IT departments are struggling to maintain legacy systems, provide required services, and fund new initiatives.
Technologies, (once thought revolutionary), that free employees from their desktops, enable a virtual workforce, and provide information—any where, any time, and any place—are now considered basic services and candidates for outsourcing.
IT professionals, once primarily viewed as technologists, find themselves in the unfamiliar territory of having to justify their role in today’s less technical, more traditional business landscape.
IT budgets, once bolstered by the excitement of change, are under scrutiny by executives who demand value from the millions spent.
The Birth of IT - Information Technology Mainframe to PC World Wide Web Y2K Automate Business Process Network People to Data Deploy Best-of-Breed Applications Move Business to the Web Remote Workforce Identity Management Collaboration Optimize IT Virtualization Business Intelligence Content Management Business Continuation IM Social Networking Unified Communications Digital Asset Management Portfolio Management Security and Risk Management Software as a Service SOA E-Mail Macintosh Laptops Cell Phones 1970 1980 1990 2000 2010 Intel 4004 IBM PC Lotus 1-2-3 Window 3.0 WordPerfect NetScape Remote Access Napster DBase LINUX Local Area Networks Wide Area Networks PDA’s
Impact of Technology on the World Before Christopher Columbus After Christopher Columbus Before the Internet After the Internet
Impact of Technology on People A Google search on “information overload” yields 1,640,000 results.
A traditional IT department operates as a monopoly with captive customers who are required to use corporate standards and internal IT services.
Successful businesses, provide their customers the right products and services.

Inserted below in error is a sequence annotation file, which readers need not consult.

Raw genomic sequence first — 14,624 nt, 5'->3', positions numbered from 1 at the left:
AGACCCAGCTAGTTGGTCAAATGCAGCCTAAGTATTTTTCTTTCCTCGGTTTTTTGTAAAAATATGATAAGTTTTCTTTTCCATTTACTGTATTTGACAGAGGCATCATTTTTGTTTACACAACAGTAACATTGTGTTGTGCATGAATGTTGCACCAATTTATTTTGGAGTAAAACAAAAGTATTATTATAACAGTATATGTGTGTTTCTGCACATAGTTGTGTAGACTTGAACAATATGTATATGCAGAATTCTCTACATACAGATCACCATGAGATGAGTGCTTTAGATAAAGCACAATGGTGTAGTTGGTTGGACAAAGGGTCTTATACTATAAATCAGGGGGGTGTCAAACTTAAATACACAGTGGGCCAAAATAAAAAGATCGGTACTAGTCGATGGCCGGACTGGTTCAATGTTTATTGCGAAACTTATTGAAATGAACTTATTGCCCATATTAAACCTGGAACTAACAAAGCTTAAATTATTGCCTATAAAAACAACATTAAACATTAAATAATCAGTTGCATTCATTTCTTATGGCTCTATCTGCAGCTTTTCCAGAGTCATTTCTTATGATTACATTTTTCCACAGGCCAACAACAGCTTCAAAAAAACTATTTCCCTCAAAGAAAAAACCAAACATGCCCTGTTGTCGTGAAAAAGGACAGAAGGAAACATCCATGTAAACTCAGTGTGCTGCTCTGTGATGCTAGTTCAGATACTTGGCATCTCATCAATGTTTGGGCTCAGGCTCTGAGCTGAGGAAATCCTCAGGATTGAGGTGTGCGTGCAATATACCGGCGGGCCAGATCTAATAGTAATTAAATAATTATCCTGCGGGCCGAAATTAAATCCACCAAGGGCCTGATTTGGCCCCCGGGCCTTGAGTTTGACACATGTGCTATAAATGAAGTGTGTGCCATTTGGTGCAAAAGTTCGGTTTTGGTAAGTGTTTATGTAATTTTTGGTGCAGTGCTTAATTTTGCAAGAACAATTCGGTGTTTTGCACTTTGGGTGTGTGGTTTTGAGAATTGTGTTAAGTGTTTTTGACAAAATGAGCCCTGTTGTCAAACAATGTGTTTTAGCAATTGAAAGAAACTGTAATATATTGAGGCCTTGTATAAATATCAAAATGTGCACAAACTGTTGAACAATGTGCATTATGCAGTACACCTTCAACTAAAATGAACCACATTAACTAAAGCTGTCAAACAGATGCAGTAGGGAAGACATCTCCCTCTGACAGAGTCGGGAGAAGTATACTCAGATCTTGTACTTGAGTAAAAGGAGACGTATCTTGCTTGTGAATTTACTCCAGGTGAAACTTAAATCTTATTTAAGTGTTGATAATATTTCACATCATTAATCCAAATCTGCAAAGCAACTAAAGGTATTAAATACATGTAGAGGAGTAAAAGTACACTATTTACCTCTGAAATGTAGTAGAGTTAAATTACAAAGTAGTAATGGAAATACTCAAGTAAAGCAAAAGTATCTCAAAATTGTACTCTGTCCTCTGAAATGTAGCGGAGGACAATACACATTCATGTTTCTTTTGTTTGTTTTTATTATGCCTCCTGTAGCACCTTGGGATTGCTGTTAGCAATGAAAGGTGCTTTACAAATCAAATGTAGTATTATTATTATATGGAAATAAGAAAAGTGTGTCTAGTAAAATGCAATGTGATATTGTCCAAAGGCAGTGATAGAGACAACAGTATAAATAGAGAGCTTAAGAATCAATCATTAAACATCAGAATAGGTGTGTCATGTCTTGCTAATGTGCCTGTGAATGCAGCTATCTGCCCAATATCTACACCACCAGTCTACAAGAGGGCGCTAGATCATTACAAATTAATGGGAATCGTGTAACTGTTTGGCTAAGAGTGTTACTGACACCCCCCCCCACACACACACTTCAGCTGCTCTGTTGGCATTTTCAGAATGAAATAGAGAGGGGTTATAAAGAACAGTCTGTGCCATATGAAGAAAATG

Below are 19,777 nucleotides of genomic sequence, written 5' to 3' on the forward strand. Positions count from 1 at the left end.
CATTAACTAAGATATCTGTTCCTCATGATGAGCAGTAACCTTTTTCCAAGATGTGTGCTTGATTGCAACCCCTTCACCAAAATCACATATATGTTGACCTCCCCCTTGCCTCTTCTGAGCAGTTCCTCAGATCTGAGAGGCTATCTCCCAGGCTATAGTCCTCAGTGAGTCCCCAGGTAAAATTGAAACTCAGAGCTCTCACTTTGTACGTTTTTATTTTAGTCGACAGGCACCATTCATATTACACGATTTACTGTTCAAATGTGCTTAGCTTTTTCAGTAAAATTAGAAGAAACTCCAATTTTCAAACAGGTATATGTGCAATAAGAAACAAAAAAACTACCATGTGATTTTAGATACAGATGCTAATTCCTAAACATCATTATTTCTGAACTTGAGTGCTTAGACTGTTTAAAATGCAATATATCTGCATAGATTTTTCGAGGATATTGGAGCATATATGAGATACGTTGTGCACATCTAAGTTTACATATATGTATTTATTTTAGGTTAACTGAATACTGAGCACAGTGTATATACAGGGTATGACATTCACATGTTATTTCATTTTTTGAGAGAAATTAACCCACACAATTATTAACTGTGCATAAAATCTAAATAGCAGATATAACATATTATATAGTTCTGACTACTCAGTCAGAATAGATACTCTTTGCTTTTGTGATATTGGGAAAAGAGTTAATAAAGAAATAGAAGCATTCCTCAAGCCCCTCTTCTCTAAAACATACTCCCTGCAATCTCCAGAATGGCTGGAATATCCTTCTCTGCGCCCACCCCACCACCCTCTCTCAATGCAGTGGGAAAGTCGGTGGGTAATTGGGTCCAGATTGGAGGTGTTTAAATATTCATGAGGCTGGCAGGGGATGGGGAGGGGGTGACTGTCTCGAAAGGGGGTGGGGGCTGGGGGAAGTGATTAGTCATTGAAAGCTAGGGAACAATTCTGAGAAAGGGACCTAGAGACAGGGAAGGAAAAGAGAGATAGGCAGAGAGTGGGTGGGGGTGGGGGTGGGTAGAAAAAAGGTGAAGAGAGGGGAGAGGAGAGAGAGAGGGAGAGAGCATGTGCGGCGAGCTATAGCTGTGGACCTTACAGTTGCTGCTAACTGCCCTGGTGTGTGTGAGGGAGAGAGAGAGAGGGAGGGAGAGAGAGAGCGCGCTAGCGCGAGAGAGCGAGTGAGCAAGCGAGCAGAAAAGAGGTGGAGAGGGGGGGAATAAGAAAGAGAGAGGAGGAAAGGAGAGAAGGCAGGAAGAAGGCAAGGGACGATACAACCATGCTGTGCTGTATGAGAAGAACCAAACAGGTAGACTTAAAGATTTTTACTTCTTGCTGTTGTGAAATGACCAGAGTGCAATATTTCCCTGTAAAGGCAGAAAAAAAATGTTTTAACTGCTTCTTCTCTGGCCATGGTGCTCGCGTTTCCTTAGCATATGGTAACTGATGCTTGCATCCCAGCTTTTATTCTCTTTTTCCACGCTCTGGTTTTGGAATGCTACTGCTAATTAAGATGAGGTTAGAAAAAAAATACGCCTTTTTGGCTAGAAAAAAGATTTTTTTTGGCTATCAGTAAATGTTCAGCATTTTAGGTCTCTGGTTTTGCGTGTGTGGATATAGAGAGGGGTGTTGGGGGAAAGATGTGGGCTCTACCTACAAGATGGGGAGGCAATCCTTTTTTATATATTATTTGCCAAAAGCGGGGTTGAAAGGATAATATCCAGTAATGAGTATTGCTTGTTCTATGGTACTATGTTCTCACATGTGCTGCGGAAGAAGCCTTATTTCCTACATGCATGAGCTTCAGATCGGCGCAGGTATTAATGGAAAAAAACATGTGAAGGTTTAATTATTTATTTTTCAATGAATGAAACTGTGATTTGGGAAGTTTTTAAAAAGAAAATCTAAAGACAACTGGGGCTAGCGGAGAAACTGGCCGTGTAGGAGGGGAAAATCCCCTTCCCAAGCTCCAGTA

Thinking like a business forces an IT department to transform itself into a service organization that offers core services and is managed as a business and marketed as though the customer has a choice.
IT professionals need to integrate the world of business into their world of technology.
Smart businesses realize their success is directly tied to customer success.
This is not a process of alignment but an integration - requires an investment of limited IT resources to improve efficiency, increase productivity, and enable revenue generation.
IT professionals need to understand their customers’ needs (the business is the customer), incorporate feedback, and agree on a set of business-oriented metrics managed by IT departments and customers.
Measuring Success - Efficiency vs. Effectiveness
IT departments rely on efficiency metrics to communicate status and success.
Efficiency metrics are easier to measure as they are derived from known data sources and generally presented as factual.
Common IT efficiency metrics include uptime, capacity, project progress, bugs logged, and expense against budget.
Effective metrics define impacts and outcomes such as market growth, marketing efficiency, customer trends, and product profitability.
IT professionals who are comfortable communicating in technical language need to communicate in business terms that transcend return on investment predictions .
This requires an understanding of the customer’s business, goals, and what makes their specialties unique.
This understanding goes beyond traditional requirements documents; it must be an ongoing, interactive, and iterative process that improves over time.
IT proposals that have traditionally focused on cost and impact on infrastructure need to focus on changes and improvements to the customer’s business - establish project success criteria - focus on higher level outcomes.
Businesses with experienced, efficient, flexible, integrated and innovative IT departments will have a distinct advantage when implementing new business ideas. Businesses that rely on their IT departments to only optimize and reduce cost, are at a disadvantage.
The future requires IT to be connected with the business, efficient and flexible, ready to implement new business ideas.
Recommendations – cont. Operational Efficiency vs. Opportunity Effectiveness